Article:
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Easy way to remove paint from hinges and hardware

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Postby HappyInHartwood on Sun Jan 14, 2007 9:27 am

I've been doing really well with the crock pot for my brass hinges and screws. Nothing but water and a squirt of dish detergent. It's the water and the heat that do all the work. Let it stew for a few hours -- all day if you're distracted. The paint peels right off. Scrub off the last little bits with a scotch brite pad, and you're good to go.
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Postby mejane on Tue Jan 23, 2007 10:52 am

What about those cast iron clawfoot tub feet....would this work?
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Postby HappyInHartwood on Tue Jan 23, 2007 3:54 pm

I can't see why it wouldn't. Since your bath tub feet are cast iron, you may have a little bit of surface rust to deal with after the parts have been soaking in water, but it may not be too bad.

The paint is only soft while it's still hot. If the piece cools too much, you have to soak it again.

You just reminded me that I have a set of bath tub feet in the garage. I bought them years ago, intending to use them as the feet for an ottoman. I think I'm gonna try it out.
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Postby dfiler on Tue Dec 18, 2007 10:51 pm

Reviving an old thread:
Here's the first chapter in my doorknob trial...
(Sorry for the stream of consciousness back story but hopefully it is entertaining)

Almost all of the door hardware in my house is intact. In fact, only two doors have non-original hardware and all the internal doors are of a matched set. The back door has a home-depot-esque set and one bedroom has funky knobs, one painted purple.

The interior plates and knobs are an unadorned brass design which I think is common from the turn of the century. As a frame of reference, I think the home was built in the 1890s. They all have a double-sided hey-hole for a deadbolt. There are a few keys of the right size in the basement but they didn't work when when tried before. Once located (unlost) again, they'll be worth another shot. The keys probably wouldn't have worked anyway, before the locks were cleaned and oiled.

I'm hoping that the hardware is solid brass but it may turn out to be plating. Removal was quite simple. Although it would have been nice to have a slightly narrower bladed flat head screwdriver. The old screws have quite narrow slots. An old utility knife blade did the trick on the thinnest two. A tip to anyone removing similar locks from under paint: Be sure to score around the edges. I raised the top few grains around the lockset as the wood came up slightly with the paint.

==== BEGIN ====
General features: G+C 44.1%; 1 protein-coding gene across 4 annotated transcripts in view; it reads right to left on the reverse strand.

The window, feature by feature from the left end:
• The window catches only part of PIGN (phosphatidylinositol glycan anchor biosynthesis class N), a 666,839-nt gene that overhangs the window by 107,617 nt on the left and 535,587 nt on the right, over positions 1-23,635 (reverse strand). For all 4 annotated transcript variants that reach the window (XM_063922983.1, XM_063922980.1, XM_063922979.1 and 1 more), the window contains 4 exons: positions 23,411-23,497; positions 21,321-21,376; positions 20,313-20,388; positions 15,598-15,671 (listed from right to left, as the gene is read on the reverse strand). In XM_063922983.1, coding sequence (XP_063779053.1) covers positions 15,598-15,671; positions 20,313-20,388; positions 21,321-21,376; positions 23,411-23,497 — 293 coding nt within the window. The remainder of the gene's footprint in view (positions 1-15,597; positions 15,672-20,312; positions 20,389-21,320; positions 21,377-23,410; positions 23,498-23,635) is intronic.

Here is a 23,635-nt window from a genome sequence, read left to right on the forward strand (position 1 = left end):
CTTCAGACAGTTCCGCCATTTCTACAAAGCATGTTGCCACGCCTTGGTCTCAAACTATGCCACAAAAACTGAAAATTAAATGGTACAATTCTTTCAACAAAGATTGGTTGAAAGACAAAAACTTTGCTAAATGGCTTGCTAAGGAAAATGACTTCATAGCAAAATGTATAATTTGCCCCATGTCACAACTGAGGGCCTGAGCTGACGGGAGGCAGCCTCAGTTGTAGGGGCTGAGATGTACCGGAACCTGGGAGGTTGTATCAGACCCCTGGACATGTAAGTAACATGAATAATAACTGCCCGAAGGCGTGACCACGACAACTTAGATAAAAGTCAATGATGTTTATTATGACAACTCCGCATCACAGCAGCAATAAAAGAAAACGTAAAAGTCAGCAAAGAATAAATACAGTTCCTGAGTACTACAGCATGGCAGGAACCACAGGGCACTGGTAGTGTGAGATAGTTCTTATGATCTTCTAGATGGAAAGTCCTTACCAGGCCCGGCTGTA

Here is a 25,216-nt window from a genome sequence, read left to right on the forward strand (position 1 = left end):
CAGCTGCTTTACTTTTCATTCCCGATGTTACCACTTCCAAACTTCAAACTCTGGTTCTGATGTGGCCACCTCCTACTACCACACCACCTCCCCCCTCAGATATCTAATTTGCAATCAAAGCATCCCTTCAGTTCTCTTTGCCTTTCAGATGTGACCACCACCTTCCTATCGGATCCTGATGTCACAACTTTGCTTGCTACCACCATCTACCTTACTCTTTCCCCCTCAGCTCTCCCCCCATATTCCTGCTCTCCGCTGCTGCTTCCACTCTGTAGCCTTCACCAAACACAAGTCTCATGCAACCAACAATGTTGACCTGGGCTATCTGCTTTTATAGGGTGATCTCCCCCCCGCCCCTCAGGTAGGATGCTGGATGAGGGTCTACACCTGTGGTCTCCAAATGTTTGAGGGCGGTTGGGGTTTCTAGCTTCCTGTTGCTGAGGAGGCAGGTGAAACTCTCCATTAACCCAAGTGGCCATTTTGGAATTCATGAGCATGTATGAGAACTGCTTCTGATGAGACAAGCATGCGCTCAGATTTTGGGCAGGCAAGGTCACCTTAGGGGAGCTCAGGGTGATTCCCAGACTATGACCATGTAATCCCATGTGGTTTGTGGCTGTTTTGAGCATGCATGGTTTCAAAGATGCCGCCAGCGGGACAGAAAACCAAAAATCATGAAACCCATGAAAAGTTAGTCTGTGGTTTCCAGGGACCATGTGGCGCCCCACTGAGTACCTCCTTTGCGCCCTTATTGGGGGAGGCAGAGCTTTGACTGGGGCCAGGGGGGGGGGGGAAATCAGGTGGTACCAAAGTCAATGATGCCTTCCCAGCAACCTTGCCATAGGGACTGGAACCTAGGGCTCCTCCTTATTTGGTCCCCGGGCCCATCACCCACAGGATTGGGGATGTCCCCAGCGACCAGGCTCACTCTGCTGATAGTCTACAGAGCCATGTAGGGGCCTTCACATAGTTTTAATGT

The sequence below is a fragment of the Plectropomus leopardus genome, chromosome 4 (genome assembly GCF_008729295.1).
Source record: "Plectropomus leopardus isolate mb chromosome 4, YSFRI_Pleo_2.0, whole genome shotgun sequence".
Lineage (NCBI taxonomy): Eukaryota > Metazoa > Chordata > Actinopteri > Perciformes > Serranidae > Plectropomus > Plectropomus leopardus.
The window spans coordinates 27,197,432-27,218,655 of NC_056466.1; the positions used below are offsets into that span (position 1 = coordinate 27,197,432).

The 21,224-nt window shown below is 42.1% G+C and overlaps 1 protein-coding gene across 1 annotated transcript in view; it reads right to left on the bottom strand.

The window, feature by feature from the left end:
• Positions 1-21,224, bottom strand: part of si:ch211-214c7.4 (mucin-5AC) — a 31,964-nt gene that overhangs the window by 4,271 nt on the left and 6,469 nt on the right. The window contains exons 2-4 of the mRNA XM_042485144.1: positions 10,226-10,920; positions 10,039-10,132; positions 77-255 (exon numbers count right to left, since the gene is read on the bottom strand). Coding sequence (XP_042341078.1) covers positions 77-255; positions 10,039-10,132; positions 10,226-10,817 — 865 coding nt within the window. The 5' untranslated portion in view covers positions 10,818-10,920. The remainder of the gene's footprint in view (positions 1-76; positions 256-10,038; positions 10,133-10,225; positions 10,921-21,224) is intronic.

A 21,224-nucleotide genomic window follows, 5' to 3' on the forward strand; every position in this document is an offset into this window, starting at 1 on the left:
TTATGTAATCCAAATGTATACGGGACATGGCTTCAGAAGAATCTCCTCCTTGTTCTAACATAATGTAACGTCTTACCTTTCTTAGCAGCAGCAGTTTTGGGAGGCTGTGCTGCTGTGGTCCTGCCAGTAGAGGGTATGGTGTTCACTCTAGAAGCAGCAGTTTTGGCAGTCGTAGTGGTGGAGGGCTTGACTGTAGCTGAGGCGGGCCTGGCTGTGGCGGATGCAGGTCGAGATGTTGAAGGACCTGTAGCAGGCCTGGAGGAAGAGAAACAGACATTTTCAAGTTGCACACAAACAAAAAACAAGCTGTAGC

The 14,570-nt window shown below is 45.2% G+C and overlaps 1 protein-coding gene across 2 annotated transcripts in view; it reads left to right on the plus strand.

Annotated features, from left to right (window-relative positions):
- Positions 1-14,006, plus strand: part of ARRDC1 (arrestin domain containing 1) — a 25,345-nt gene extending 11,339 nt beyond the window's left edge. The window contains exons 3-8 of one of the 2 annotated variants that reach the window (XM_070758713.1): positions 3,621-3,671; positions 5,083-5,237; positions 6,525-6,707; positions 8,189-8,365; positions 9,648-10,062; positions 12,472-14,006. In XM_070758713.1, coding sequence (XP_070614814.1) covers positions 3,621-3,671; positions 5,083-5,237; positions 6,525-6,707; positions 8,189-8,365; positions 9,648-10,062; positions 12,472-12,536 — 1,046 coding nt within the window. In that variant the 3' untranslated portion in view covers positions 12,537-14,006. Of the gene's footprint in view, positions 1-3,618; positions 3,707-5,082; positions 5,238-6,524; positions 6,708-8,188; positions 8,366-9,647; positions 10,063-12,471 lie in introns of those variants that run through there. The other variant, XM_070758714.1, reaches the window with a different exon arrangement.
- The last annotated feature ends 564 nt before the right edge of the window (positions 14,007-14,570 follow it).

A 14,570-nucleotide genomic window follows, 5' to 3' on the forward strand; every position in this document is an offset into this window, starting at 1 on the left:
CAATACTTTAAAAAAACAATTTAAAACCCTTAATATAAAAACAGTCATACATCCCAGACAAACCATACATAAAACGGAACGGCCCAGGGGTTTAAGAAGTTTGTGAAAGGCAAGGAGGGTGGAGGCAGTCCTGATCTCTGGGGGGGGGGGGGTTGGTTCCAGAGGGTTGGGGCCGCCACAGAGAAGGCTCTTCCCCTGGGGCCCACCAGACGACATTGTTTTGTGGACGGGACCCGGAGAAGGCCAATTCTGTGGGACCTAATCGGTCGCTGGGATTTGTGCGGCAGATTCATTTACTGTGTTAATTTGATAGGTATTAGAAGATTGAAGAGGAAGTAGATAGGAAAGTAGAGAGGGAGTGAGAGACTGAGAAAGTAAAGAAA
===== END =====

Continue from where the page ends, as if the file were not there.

An old crock-pot is going to be permanently relegated to cooking of non-food items. Perfectly normal right? On my first trial I'll be using a few shakes of TSP in a 2/3 full crock-potl. It will be left to cook on low for twenty-four hours. At that point, I'll gently scrub the paint off and see what's up. Gouging and polishing of the backside should indicate whether the brass is plating or solid. Also, I'll be able to experiment with different amounts of patina vs shine. Any suggestions?

If you look closely in the pictures, you can make out the brand and patent date embossings. They're from the "RUSSEL & ERWIN MFG. CO. NEW BRITAIN CONN. U.S.A." One lock has patent dates in 89 and possibly 98. Another almost identical lock as only two dates from 89. To date, it is best find yet for pinning down the age of my home. I'm thinking it would likely have been built within a decade or two of these dates at the latest.

Pictures on my blog:
Week 076 - Doorknob Cooking

Stay tuned for the results...
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Postby angolito on Wed Dec 19, 2007 7:46 pm

that is "barfbauer" copper. i am certain i just slaughtered the spelling on it, but they are supposed to have those black stripes. it is not tarnish, so don't remove it. i think you are right, it is probably original........
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Postby dfiler on Wed Dec 19, 2007 9:44 pm

Thanks for the heads up on the barf-bower copper Angolito. ;)
Any idea on the real spelling? I'm eager to read all about it. Here's the write-up from my blog. I wrote it before seeing your post.

Twenty-Four Hour Update:

Returning from work today, I eagerly went straight to the crock-pot. Peering through the dirty water, there didn't appear to be much change. But boy was I wrong. Just lifting the hardware out of the water was enough to make most of the paint fall clean off. A paper towel immediately wiped up the rest.